Image: The Edison histotripsy sonic beam platform (Photo courtesy of Histonics)
An automated external beam system uses acoustic energy to mechanically destroy tissue in the liver without incisions, ionizing radiation, or heat.
The HistoSonics (Minneapolis, MN, USA) Edison is a sophisticated histotripsy sonic beam platform designed to deliver pulsed sound energy into the body, without any incisions or needles, that destroys tissue at the sub-cellular level. Physicians first contour and plan treatment according to shape and size of their target; once the energy required to initiate cellular destruction is determined, the acoustic pulses are delivered. Treatment is monitored in real-time, while the system automatically moves through the target area.
Histotripsy uses pulsed sound waves to induce microbubbles from gases that are naturally present in tissues. These “bubble clouds” form and collapse in microseconds, creating mechanical forces that are strong enough to destroy tissue in a non-invasive and non-thermal method. As only 20%-30% of patients with liver tumors are eligible for surgical resection, due to the presence of multiple tumors, underlying poor liver function, or general health issues, histotripsy may provide a solution. Edison has received breakthrough device designation from the U.S. Food and Drug Administration (FDA).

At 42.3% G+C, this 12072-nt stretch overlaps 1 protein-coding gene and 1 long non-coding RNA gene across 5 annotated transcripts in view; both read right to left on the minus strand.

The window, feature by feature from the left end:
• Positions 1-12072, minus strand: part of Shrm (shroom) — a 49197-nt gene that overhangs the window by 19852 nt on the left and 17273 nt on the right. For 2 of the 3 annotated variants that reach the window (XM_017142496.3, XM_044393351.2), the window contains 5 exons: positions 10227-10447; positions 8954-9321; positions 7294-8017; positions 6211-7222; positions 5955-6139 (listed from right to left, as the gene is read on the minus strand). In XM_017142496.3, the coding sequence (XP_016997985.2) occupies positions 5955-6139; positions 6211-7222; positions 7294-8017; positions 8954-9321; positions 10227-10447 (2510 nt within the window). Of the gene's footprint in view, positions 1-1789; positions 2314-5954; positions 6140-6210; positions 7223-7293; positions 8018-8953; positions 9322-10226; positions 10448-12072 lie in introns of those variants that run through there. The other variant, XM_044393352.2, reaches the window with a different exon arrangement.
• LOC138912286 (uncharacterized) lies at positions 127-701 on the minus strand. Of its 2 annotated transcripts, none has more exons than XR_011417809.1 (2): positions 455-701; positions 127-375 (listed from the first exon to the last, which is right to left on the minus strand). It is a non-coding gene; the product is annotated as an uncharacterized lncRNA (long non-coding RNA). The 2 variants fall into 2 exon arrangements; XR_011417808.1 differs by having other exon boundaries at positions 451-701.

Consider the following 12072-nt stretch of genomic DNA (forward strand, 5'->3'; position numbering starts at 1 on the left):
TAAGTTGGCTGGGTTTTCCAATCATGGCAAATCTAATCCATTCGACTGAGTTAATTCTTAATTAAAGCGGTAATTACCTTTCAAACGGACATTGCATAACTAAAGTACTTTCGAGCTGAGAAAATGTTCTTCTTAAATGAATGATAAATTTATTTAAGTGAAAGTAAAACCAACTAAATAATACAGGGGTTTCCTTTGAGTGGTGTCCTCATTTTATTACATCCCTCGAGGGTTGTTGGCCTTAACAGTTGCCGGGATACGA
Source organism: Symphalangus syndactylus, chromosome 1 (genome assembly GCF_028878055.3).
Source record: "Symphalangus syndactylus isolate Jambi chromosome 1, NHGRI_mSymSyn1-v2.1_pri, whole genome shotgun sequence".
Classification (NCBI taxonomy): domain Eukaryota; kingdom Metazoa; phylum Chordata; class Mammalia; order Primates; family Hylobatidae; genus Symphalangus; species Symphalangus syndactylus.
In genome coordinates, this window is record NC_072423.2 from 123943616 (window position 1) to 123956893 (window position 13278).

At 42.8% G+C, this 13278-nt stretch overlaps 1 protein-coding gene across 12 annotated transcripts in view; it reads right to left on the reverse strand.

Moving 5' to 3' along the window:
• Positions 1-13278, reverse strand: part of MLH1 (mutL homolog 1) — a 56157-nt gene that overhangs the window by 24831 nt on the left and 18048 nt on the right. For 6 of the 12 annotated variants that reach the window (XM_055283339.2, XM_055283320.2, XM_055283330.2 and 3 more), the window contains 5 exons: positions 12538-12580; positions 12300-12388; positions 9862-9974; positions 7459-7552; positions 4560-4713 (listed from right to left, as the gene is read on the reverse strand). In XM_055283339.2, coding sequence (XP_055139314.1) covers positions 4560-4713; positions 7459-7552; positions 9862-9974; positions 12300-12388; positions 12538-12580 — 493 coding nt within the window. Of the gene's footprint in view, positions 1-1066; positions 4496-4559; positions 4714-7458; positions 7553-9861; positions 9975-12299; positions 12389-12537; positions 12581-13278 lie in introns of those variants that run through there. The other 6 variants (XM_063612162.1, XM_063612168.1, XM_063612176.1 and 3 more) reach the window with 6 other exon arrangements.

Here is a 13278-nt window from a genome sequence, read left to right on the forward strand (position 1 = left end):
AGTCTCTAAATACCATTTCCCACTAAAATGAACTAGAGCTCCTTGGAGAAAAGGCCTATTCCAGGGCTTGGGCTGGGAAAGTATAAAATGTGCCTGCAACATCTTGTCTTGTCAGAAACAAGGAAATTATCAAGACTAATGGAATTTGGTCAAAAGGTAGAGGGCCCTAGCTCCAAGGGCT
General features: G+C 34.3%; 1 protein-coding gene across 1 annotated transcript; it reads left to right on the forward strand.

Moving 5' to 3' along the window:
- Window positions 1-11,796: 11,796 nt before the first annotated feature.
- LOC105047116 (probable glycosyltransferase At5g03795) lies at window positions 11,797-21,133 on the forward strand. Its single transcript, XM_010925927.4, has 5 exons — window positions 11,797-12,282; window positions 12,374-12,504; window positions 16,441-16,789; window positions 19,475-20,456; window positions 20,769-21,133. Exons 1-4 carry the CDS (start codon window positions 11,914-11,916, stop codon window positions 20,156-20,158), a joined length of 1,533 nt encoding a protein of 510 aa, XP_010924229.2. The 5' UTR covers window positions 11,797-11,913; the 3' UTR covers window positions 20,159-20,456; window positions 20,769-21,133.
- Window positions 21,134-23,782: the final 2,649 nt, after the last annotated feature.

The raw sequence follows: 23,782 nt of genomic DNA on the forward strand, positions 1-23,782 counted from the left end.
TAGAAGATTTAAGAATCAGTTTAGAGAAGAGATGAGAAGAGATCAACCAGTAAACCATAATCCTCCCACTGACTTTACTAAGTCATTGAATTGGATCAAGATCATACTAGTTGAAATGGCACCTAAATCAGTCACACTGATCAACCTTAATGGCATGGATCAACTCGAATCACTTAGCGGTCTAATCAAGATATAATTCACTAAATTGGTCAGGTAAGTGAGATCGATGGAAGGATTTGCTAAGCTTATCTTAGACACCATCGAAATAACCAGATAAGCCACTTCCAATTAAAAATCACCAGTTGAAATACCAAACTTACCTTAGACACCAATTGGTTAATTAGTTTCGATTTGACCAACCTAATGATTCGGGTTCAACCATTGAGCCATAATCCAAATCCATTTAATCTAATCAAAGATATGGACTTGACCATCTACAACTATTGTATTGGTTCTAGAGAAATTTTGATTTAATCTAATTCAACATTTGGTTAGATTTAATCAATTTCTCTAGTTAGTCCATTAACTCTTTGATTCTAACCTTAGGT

“The Breakthrough Device Designation is a significant milestone for our company and validates our belief that our platform offers significant advantages over existing approved or cleared alternatives,” said Mike Blue, President and CEO of HistoSonics. “Early and ongoing clinical results are promising and suggest that our ability to precisely destroy targeted liver tissue, completely non-invasively, and without the challenges associated with ionizing radiation or other locoregional therapies, provides advantages to patients and physicians that don't exist today.”
Primary liver tumors were the third leading cause of tumor related death worldwide in 2020, with approximately 906,000 new cases and 830,000 deaths globally, and 5-year survival rates less than 18%. Additionally, the liver is second only to lymph nodes as the most common site of metastatic tumors, and estimated to be present in up to 70% of patients with advanced disease from another site.